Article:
Rather than trying to take a recovery approach or harm-reduction approach, we should be trying to take a health approach and understand that addiction is a spectrum. People who are suffering from addiction may be at one end of the spectrum, or they may just be people who use drugs at a completely opposite end of the spectrum. We really need to try to take an epidemiological and etiological approach from a health viewpoint, while shifting all levels of government to support them.
Executive Director of the Oxford House
[Alberta’s] government is on the right track by developing the Compassionate Intervention Act. I just think it needs to be polished because many people call it forced treatment. Which it is not. It is actually the option for treatment.
I do get the harm-reduction approach, but that approach is just going to prolong the agony. I am obviously a recovery advocate. I am in recovery. I was homeless for seven years and addicted for 20 years to pharmaceuticals, alcohol and cocaine. My whole recovery journey has led me to this position as executive director of Oxford House. I definitely think recovery is the answer. How do we get people there is the big question, right?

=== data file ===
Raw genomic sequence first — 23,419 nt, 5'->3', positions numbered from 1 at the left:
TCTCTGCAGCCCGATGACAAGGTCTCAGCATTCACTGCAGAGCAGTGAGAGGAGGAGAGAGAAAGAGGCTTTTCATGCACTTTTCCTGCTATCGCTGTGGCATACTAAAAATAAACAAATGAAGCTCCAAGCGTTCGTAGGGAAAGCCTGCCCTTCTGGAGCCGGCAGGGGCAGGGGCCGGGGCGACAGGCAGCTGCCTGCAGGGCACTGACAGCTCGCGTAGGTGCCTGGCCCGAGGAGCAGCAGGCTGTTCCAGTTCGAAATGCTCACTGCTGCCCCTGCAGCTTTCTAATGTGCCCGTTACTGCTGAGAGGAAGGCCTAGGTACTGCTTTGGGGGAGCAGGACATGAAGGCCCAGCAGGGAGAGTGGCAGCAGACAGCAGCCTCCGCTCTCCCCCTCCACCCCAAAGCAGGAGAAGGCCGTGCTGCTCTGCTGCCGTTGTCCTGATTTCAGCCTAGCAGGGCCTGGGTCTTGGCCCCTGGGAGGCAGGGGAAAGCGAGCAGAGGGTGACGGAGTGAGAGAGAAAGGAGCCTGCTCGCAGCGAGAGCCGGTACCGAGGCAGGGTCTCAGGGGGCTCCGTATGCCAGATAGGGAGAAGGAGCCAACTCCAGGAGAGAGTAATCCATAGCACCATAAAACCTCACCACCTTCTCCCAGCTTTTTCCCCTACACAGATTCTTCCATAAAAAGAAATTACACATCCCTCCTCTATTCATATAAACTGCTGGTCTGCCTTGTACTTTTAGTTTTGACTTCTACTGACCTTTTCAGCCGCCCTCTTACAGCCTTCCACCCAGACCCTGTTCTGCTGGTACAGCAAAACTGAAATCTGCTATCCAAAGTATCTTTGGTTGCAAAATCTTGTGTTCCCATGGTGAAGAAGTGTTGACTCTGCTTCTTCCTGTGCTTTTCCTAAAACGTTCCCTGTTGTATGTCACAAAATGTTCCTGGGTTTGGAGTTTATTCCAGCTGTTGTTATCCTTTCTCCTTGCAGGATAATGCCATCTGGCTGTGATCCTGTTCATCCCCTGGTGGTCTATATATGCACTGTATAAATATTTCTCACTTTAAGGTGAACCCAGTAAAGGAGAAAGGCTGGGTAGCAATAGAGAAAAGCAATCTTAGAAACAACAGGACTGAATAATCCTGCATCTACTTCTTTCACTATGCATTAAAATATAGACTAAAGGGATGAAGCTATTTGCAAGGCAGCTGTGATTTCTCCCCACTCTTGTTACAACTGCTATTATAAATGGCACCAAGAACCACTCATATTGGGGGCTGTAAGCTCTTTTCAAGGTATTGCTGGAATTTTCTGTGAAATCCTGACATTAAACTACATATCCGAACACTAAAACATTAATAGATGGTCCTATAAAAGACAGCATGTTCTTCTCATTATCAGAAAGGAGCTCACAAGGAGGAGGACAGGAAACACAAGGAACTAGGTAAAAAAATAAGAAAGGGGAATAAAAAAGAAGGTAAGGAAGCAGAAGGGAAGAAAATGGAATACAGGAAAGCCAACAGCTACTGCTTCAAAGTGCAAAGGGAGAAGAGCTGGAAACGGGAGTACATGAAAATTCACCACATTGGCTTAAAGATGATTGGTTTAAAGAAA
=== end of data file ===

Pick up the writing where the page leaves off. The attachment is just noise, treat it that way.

I am not saying anything against the people [struggling with addiction] because I was one of those people. It is the addiction and the disconnect with self-love, self-esteem and self-care. I am a firm believer that all goes back to childhood trauma.
Abstinence is what is going to help save people’s lives.
There are gaps in the continuum of care. In Alberta, we are slowly filling them. We are the first licensed and government-supported pre-treatment housing organization in the country.
I think there needs to be an intervention for people to have medical detox for two weeks. Then once there is some clarity, offer them the opportunity to go into one of the recovery communities Alberta is developing for one year for free. Give them the option to get help. A lot will say no, but some will say yes. That is where I think the start has to happen.
I developed pre-treatment housing because you always hear about the waitlists for residential treatment. Now we have a licensed program with support in-house to bridge that gap between detox and treatment. We need these homes across the province and country. Medical detox should be mandated for people who cannot make that decision themselves. The bottom line is that abstinence is what is going to help save people’s lives.